After looking at the simplified toy model with integer orbital periods, I was curious to see how this plays out for a slightly more realistic model, albeit still an approximation of course. To start, I assumed that the planetary motions are following by Keppler’s equation for orbits and focussed on our solar system’s three inner most planets only.

The equation of motion I used here is:

with the orbit period (in Earth years), the eccentricity of the orbit, and the length of the semi-major axis (in AUs).

To keep it all simple, I made no additional improvements in realism for each orbit, e.g., by correcting for relative rotation, phase, inclination, or otherwise.

```
def planet_v2(times: np.array, sm_axis: float=1, period: float=1, eccentricity: float=0):
theta = 2 * np.pi * times / period
radius = sm_axis * (1 - eccentricity ** 2) / (1 + eccentricity * np.cos(theta))
return (radius * np.vstack([np.cos(theta), np.sin(theta)])).T
```

```
MER = dict(sm_axis=0.387098, period=0.240846, eccentricity=0.205630)
VEN = dict(sm_axis=0.723332, period=0.615198, eccentricity=0.006772)
EAR = dict(sm_axis=1, period=1, eccentricity=0.0167086)
```

Unlike the orbital periods used in the toy model, the ones for the three actual planets aren’t neat integers or clean ratios of each other, making it hard to know after how much time the system will repeat itself:

- Mercury: 0.240846 year
- Venus: 0.615198 year
- Earth: 1 year

In reality, however, I would not expect an exact return to the starting state to ever occur, e.g., due to the drifting of orbits under the influence of gravitational disturbance, but for this use case a rational approximation would be helpful to get a sense of what time horizon to simulate the orbits for. And it looks like even something like ~1/4 year for Mercury and ~3/5 year for Venus would be reasonable starting approximations, giving ratios of rotations that are 12 : 5 : 3 for Mercury, Venus, and Earth respectively.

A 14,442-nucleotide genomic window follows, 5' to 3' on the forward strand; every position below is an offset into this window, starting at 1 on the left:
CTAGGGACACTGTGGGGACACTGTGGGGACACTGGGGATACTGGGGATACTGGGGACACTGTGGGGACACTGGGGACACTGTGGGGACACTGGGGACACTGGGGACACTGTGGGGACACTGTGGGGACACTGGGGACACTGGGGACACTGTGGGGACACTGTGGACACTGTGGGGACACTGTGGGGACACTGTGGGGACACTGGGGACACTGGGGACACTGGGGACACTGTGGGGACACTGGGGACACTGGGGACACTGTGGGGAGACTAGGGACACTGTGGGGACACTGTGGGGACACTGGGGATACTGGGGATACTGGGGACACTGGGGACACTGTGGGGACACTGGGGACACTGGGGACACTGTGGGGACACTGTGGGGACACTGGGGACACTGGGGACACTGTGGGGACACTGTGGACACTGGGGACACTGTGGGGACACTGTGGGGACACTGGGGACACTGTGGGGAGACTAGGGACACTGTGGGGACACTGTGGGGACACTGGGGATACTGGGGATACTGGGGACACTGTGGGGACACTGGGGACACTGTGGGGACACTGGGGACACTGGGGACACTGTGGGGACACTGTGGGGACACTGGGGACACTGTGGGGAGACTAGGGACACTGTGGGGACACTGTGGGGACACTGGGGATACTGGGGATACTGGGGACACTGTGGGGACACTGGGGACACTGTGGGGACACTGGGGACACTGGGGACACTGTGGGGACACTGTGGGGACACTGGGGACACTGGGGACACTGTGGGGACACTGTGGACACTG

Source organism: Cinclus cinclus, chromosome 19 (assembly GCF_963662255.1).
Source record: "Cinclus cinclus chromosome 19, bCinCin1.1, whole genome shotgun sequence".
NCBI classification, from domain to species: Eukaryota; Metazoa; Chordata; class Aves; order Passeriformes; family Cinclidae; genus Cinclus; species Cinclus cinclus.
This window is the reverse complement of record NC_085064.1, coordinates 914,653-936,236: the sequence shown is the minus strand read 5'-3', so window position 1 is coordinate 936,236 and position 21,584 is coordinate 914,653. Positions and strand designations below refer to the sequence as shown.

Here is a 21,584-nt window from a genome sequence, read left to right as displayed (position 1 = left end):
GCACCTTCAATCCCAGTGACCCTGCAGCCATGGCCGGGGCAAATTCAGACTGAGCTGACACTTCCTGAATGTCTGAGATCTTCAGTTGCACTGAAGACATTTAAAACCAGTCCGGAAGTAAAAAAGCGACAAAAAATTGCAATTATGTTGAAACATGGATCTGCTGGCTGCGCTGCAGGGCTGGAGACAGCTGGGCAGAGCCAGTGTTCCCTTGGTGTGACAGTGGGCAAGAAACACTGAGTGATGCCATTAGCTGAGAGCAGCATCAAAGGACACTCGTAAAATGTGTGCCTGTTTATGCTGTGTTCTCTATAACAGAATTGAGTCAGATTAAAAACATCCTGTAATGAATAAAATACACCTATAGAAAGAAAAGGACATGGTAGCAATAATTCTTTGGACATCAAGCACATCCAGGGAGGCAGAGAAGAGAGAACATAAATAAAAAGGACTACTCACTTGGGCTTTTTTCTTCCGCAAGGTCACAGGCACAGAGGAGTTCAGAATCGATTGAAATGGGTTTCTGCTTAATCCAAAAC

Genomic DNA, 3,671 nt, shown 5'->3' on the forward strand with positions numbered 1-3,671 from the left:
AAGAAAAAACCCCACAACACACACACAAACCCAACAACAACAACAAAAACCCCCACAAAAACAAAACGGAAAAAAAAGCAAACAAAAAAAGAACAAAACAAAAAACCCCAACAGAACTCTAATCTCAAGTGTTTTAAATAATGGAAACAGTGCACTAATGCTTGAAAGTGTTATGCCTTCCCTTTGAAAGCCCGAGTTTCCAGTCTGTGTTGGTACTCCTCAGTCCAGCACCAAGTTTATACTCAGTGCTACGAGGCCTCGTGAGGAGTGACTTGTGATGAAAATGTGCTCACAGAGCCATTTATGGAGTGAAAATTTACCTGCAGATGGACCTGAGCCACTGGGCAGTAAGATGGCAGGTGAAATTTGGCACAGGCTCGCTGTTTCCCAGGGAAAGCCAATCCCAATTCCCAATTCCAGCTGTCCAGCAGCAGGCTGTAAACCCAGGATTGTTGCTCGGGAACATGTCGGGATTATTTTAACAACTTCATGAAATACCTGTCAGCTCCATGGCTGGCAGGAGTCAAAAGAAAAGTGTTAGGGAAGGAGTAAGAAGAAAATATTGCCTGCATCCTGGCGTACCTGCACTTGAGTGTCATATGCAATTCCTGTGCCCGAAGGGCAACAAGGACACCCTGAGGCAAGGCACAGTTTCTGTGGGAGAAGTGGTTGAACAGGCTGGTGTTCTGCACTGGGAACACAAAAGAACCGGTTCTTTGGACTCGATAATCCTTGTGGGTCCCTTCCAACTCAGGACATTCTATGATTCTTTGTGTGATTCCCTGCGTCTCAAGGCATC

That said, using continued fractions a better approximation can be made and maybe provide additional useful approximations.

```
# Determine the continued fraction of a float
def continued_fraction(val: float, max_depth: int=8) -> list:
ret = []
depth = 0
while val and depth < max_depth:
v = int(val)
val = 1 / (val - v) if val - v > 1e-6 else 0
ret.append(v)
depth += 1
return ret
```

For the periodicity, I mainly care about the ratio of rotations, so approximating the reciprocal of each orbit period directly is easiest.

**Mercury’s**rotations / year can be approximated with the continued fraction**[4; 6, 1, 1, 2, 1, 2, 1]****Venus’s**rotations / year can be approximated with the continued fraction**[1; 1, 1, 1, 2, 31, 3, 10]**

```
# Given a (truncated) continued fraction, determine the rational number a/b
def approximation_from_cf(cf: list) -> tuple:
a, b = cf[-1], 1
for i in cf[-2::-1]:
a, b = b, a
a += i * b
return a, b
```

Taking the approximations from increasingly adding the number of terms used from each continued fraction, some useful ones jump out:

**Mercury’s**rotations / year can be rationally approximated by**4/1**(as initially observed),**25/6**, and**54/13****Venus’s**rotations / year can be rationally approximated by**5/3**(as initially observed),**13/8**, and**408/251**